The Germ Theory of Learning is that students learn primarily by “catching” and remembering what they hear in lectures and read in books. Now, the Germ Theory works fine for learners already familiar with a subject and presented with a very limited amount of new facts, ideas, and methods.

If a student has lots to learn, the Germ Theory fails. Listening, watching and reading are not enough. It takes practice to learn math, writing, a foreign language, and other subjects. Teaching gets students started. Then most of the learning happens when they practice what they are learning to do.

Of course, teachers know that student success depends primarily on practice. They try to get their students to study—to do their homework. Still, many students are in a downward spiral. They study as much as they can stand and still don’t do well. They get discouraged. They don’t believe that they have the intelligence to learn their subjects at the A level. They also don’t know that once they get up to speed in a subject, they can continue to learn that subject faster and easier.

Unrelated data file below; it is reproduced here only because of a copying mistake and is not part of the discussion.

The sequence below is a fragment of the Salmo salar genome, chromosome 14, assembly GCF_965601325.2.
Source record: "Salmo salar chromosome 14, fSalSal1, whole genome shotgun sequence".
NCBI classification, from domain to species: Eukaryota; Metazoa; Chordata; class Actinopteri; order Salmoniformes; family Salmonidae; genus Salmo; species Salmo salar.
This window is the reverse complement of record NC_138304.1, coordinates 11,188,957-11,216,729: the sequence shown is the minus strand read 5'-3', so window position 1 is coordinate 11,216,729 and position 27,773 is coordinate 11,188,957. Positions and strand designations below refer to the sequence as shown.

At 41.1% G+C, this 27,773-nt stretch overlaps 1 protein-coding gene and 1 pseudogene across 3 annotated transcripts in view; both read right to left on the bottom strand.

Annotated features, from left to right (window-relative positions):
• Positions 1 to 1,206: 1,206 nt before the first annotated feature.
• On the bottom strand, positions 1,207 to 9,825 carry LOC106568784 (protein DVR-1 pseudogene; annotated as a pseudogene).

Is this an important issue? Yes. In April 2019, we surveyed 219 college faculty and counselors working with struggling students at 30 colleges. 205 (94%) estimated that fewer than 10% of their students are aware that active practice—-answering, solving, explaining, and applying—-is the most effective way to learn new things.

So, the challenge for us teachers and parents is to guide students to experience that these basic ideas will work for them.

Learn by Doing Reject the Germ Theory–learning primarily by listening and reading. Focus on active practice—the answering, solving, analyzing and applying that cause most learning.

Strive for A’s Fully learn each lesson by doing enough of the right practice.

Catch Up It is critical to learn or re-learn the skills and knowledge needed to begin each course and lesson.

A’s are Easier Learning today’s lesson cold will make it quicker and easier to learn and remember tomorrow’s lesson. You get smarter and feel smarter.

We find that with a little coaching to persevere, students quickly realize that they can get A’s quicker and easier than B’s or even C’s.